Rick is right, trying to "get on the gates" before one learns to tip the skis and ski a clean arc is counter productive, it usually ends up with the new racer banking (dropping the inside shoulder), getting pinched (too straight at the gate) and stuck with hips over the feet.

Starting the turn higher and earlier and just as importantly, skiing a higher rise line will help move the skier towards a more patient rounder arc. But this alone will not get the racer tipping the skis and/or projecting the CM down course letting the skis move out way from under the body (Arc to arc).

So here's the million dollar question is how do we get the lower level to intermediate level racer to let those skis move out away from them (Rick's Arc to Arc skiing) while keeping their CM moving more directly down course (not speaking of line, think of concentric circles, the skis on a larger outside ring the CM moving down a smaller inside ring).

Rick has given us one excercise working on turn shape but has not yet addressed how we get a skier DTC (Direct To Carve) - just kidding about that Seriously, how we get the skier to first tip the skis, then be patient letting the turn develop and then using stacking, alignment and balance to effect the turn shape demanded by the course set.

Rick is correct again, first we take it outside of the course. Then there is a process of bringing the skills developed in the free environment into the turn-on-demand race course.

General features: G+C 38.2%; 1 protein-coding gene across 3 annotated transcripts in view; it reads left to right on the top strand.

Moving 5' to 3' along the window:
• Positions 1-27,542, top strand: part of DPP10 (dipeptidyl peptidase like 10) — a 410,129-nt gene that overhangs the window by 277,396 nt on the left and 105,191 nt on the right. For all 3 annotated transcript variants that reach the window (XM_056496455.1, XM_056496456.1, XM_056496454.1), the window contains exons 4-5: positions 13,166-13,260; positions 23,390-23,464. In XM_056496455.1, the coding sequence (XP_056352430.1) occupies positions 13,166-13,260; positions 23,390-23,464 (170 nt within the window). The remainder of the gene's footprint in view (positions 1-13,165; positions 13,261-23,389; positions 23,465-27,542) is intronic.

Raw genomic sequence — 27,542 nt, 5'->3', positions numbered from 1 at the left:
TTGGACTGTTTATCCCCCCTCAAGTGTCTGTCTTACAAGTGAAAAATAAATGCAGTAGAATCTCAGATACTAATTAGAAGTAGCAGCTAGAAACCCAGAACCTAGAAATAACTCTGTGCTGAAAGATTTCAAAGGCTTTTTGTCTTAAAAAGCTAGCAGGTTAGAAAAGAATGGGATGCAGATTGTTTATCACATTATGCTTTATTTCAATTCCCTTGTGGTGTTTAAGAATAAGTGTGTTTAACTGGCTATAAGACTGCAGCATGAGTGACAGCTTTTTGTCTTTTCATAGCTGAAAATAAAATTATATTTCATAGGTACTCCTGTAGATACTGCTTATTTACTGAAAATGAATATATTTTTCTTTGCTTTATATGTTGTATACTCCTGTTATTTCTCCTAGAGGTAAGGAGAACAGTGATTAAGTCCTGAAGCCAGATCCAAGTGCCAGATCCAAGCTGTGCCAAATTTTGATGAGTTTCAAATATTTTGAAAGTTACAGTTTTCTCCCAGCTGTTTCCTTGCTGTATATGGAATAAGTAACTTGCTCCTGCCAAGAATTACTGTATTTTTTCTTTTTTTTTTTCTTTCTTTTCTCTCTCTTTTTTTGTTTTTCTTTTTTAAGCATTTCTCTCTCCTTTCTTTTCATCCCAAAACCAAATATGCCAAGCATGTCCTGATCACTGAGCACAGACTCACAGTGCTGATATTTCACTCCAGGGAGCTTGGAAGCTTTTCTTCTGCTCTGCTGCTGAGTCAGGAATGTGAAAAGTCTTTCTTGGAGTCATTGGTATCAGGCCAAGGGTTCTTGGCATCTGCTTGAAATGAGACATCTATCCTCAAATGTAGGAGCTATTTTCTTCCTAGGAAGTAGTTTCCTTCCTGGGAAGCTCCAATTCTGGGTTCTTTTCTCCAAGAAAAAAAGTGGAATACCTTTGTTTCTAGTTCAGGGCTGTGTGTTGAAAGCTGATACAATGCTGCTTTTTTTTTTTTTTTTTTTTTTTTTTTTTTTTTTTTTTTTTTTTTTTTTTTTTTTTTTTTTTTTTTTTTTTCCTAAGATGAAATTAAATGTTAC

Any ideas? Again, I am just stimulating discussion.
post #33 of 40
It can be really really frustrating for a pro who KNOWS EXACTLY WHAT to do, but just can not get the body to do it. But it's also very instructive because our students go through kind of the same thing when we "yell" corrections at them over and over. The solution is mileage and/or misdirection. The really good instructors/coaches will recognize when mileage alone will not solve the problem. They reach into their bag of tricks and say "sneeze as you round the gate" and magically you automatically pick the right line into the next gate because "sneezing" (or whatever) in one place removes the mental block in another place that was causing the problem. Because of the magic of misdirection, it's awful hard to let mileage alone solve the problem (e.g. not bad - but that was not it, don't worry, you know what to do, you CAN do it, try it again).
post #34 of 40
Loosen up.
Stop trying to be picturebook.
Get some speed and drop the hip.
Freeski. Freeski.
Relax. But be active and aggressive.
If you can't not think it through,
try a different model (other than instructor's).
Too passive.
post #35 of 40
Thread Starter 
Got to get out to the hill to run the Putt-putt course and spank some USSA Juniors and big bully Masters.